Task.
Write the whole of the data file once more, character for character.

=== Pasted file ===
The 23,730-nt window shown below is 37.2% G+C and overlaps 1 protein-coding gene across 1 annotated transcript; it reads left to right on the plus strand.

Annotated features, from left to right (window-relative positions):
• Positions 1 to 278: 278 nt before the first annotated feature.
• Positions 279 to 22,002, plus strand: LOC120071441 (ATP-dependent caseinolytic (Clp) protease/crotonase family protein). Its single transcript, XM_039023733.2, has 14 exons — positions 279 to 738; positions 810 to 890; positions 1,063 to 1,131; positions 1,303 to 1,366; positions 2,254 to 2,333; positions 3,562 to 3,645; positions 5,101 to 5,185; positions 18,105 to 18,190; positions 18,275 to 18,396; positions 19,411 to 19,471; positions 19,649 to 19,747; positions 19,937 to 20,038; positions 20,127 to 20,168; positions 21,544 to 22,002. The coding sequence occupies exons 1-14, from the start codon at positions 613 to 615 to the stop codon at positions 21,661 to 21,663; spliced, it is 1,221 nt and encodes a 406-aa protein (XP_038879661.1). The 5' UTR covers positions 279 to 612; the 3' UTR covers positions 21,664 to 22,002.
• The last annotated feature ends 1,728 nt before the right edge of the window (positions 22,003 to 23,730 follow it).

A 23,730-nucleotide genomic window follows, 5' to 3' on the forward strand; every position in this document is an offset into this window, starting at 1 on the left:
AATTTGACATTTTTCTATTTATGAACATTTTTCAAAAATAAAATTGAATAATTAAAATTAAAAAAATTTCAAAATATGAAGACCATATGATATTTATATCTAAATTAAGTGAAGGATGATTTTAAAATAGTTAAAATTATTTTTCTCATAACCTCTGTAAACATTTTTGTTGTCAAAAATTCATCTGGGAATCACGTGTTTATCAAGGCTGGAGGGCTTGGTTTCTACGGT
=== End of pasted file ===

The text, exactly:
The 23,730-nt window shown below is 37.2% G+C and overlaps 1 protein-coding gene across 1 annotated transcript; it reads left to right on the plus strand.

Annotated features, from left to right (window-relative positions):
• Positions 1 to 278: 278 nt before the first annotated feature.
• Positions 279 to 22,002, plus strand: LOC120071441 (ATP-dependent caseinolytic (Clp) protease/crotonase family protein). Its single transcript, XM_039023733.2, has 14 exons — positions 279 to 738; positions 810 to 890; positions 1,063 to 1,131; positions 1,303 to 1,366; positions 2,254 to 2,333; positions 3,562 to 3,645; positions 5,101 to 5,185; positions 18,105 to 18,190; positions 18,275 to 18,396; positions 19,411 to 19,471; positions 19,649 to 19,747; positions 19,937 to 20,038; positions 20,127 to 20,168; positions 21,544 to 22,002. The coding sequence occupies exons 1-14, from the start codon at positions 613 to 615 to the stop codon at positions 21,661 to 21,663; spliced, it is 1,221 nt and encodes a 406-aa protein (XP_038879661.1). The 5' UTR covers positions 279 to 612; the 3' UTR covers positions 21,664 to 22,002.
• The last annotated feature ends 1,728 nt before the right edge of the window (positions 22,003 to 23,730 follow it).

A 23,730-nucleotide genomic window follows, 5' to 3' on the forward strand; every position in this document is an offset into this window, starting at 1 on the left:
AATTTGACATTTTTCTATTTATGAACATTTTTCAAAAATAAAATTGAATAATTAAAATTAAAAAAATTTCAAAATATGAAGACCATATGATATTTATATCTAAATTAAGTGAAGGATGATTTTAAAATAGTTAAAATTATTTTTCTCATAACCTCTGTAAACATTTTTGTTGTCAAAAATTCATCTGGGAATCACGTGTTTATCAAGGCTGGAGGGCTTGGTTTCTACGGT